Influence: The Psychology of Persuasion by Robert B. Cialdini: Summary and Notes

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One sentence summary: In this book, Influence: The Psychology of Persuasion Robert B. Cialdini distills 30 years of studies, research, and observations into six principles that if applied can increase your level of influence.

One paragraph summary: In this book, Influence: The Psychology of Persuasion by Robert B. Cialdini is a book on how to influence people. Cialdini spent over 30 years studying the art of persuasion and observed that there are six principles or ways to influence people. These are reciprocity, commitment, social proof, sympathy, authority, and scarcity. These principles are used by marketers, psychologists, politicians, and pretty much everyone else looking to influence the decisions we make. By applying these principles, you too can start to make others do the things you want.

Have you ever tried to influence another person's decision only to make them do the opposite? You are not alone. Getting other people to do what you want is such a tough act that many folks think there is no use trying

You will often hear: “Joe is stubborn that way,” ‘Susan will never change,’ 'We've tried everything…”

But what if I told you that there is a science behind influencing people? In this book, Influence: The Psychology of Persuasion Robert Cialdini shares some of the most powerful tricks of persuading people. Cialdini is an expert in the art of persuasion and has studied the subject for over 30 years. He is currently a Professor Emeritus of Psychology and Marketing at Arizona State University and a visiting professor at Stanford.

But what if I told you that there is a science behind influencing people? In this book, His book has sold over 5 million copies and has been translated into 41 languages! Marketers, politicians, businessmen, and psychologists have long relied on its tips and tricks to get people to do what they want.

What's Caldinis' big idea? He says despite having bigger brains, you and I are no different from a mother turkey. Mother turkeys are excellent caretakers who protect their young from any dangers and smother them with love but only if the chicks make the ‘cheep cheep’ sound. Failure to do so can get it killed. Scientists have also demonstrated that the mother turkey will show the same kind of devotion to anything, including robots, as long as it makes the same sound.

Humans compare with the mother turkey because we also have mental blindspots — mechanical patterns of behavior — that make us vulnerable to influence. For instance, do you know that when you ask people to do you a favor, you are more likely to be successful if you give a reason, no matter how outrageous? Now you know.

When I read Caldini’s book, it reminded me of Predictably Irrational by Dan Ariely. The two books excellently demonstrate the many quirks of the human mind. To get the whole picture, I recommend that you read one after the other.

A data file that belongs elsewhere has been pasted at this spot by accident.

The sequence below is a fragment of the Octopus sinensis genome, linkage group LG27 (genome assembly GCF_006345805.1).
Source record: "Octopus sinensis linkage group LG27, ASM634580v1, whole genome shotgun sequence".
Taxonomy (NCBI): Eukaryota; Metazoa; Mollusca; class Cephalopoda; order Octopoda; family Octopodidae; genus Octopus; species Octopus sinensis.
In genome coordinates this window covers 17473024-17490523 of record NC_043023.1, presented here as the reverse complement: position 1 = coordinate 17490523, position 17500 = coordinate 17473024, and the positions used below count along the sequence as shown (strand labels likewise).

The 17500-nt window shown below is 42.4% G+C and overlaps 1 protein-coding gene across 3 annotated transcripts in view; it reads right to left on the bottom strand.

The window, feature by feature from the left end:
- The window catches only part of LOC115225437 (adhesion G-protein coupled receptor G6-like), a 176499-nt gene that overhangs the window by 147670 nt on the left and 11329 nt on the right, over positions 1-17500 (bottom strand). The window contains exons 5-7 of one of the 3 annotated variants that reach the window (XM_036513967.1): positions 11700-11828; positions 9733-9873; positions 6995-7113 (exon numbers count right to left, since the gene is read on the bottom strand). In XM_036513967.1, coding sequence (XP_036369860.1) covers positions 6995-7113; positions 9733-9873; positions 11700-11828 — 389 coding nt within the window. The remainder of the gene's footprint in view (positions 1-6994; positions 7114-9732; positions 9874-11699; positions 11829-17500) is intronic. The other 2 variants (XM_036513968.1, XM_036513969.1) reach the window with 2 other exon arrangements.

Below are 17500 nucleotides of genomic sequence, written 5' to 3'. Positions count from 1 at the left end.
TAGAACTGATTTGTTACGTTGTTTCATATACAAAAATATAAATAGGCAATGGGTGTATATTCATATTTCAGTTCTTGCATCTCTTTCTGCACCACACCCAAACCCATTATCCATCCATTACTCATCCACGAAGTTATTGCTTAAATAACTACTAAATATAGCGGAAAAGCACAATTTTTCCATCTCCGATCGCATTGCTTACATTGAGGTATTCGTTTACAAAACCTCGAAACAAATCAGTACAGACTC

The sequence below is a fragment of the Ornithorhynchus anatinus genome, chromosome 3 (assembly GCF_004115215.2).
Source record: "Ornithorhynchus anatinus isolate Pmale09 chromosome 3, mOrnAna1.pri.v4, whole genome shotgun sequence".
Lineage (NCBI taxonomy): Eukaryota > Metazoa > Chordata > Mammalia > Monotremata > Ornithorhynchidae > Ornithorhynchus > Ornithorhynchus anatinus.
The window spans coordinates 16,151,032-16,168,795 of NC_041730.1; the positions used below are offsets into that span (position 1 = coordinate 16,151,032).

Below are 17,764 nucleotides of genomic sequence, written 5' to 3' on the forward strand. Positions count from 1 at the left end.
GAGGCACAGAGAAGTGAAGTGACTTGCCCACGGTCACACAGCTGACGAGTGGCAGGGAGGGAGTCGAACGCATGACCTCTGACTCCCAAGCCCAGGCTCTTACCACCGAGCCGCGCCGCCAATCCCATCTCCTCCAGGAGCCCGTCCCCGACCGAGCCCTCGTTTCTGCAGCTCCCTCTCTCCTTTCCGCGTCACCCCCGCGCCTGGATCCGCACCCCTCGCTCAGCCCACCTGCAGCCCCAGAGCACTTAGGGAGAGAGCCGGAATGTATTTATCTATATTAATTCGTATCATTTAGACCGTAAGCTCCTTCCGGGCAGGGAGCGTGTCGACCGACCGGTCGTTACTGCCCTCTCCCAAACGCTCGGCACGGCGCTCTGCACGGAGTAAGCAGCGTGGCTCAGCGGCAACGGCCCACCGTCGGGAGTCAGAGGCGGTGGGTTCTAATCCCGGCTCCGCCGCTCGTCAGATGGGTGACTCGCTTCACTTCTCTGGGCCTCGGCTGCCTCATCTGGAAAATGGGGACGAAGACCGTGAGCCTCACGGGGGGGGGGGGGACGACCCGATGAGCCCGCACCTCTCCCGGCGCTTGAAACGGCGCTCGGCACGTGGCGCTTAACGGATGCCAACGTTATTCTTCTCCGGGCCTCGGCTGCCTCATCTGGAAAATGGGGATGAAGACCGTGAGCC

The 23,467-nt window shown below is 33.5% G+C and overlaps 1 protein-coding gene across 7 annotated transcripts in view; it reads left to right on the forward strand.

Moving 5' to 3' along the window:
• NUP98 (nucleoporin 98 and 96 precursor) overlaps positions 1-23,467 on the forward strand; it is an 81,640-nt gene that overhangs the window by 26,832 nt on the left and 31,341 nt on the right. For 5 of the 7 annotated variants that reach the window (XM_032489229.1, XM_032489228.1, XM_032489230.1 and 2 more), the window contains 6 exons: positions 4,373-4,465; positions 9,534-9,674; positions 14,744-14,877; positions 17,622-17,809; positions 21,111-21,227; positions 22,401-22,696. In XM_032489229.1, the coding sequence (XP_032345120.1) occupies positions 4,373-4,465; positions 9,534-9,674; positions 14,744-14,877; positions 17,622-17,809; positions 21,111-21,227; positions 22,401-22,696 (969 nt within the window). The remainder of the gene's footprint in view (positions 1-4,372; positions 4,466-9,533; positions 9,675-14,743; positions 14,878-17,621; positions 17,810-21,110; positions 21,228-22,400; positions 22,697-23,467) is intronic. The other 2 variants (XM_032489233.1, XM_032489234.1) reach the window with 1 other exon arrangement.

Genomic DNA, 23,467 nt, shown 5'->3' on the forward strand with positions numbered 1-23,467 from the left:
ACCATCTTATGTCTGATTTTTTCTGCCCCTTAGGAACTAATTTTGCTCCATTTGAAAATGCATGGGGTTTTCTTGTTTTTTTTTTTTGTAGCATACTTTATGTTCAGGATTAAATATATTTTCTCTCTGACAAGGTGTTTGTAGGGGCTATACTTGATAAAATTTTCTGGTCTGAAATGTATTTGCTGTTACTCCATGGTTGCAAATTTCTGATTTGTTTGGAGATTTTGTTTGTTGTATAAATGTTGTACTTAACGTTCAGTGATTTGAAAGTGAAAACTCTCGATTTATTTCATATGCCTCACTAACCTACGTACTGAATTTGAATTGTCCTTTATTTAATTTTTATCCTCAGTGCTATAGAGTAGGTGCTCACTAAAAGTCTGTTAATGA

Main Takeaway Lessons Influence: The Psychology of Persuasion

Cialdini identifies six principles that make it easier for a person to say yes.


Commitment and consistency





Lesson 1: The principle of reciprocity

The principle of reciprocity is the idea that you are sure to get something in return when you do a favor for someone. Humans are wired that way, and it makes a lot of sense because it means greater survivability for everyone.

If you want to hear of an extreme case of the principle of reciprocity at work, look no further than the case of Ethiopia in 1985. Despite millions of its citizens facing starvation, Ethiopia sent a $5000 aid package to earthquake victims in Mexico. All because in 1935, Mexico had sent help to Ethiopia as they fought off an invading force of Italians. The decision to send aid had many people scratching their heads because Ethiopia was in a much more dire situation. But they sent it anyway

This story shows that the urge to return favors is so strong that we are likely to do it even at the risk of our health, social standing, and welfare. Caldini says that human societies gain a lot of competitive advantage from the reciprocity rule. We are even ready to put labels on others and punish them if they don't adhere to the principle

Marketers, charities, supermarket chains, and even the likes of Netflix with their free one-month subscription know that if you get something for ‘free,’ you will feel obligated to return the favor. The lesson here is, do something for others before asking for a favor. It always works.

Lesson 2: Commitment and consistency

If you can get someone to commit to something, they are likely to escalate their commitment and even assume an identity based on the commitment they make.

Have you ever wondered why some companies are willing to spend millions of dollars running testimonial campaigns? It is because they also get thousands of people to write something favorable about them. The same customers — assuming they are customers in the first place — are likely to escalate their commitment and become even more loyal. It is an ingenious marketing ploy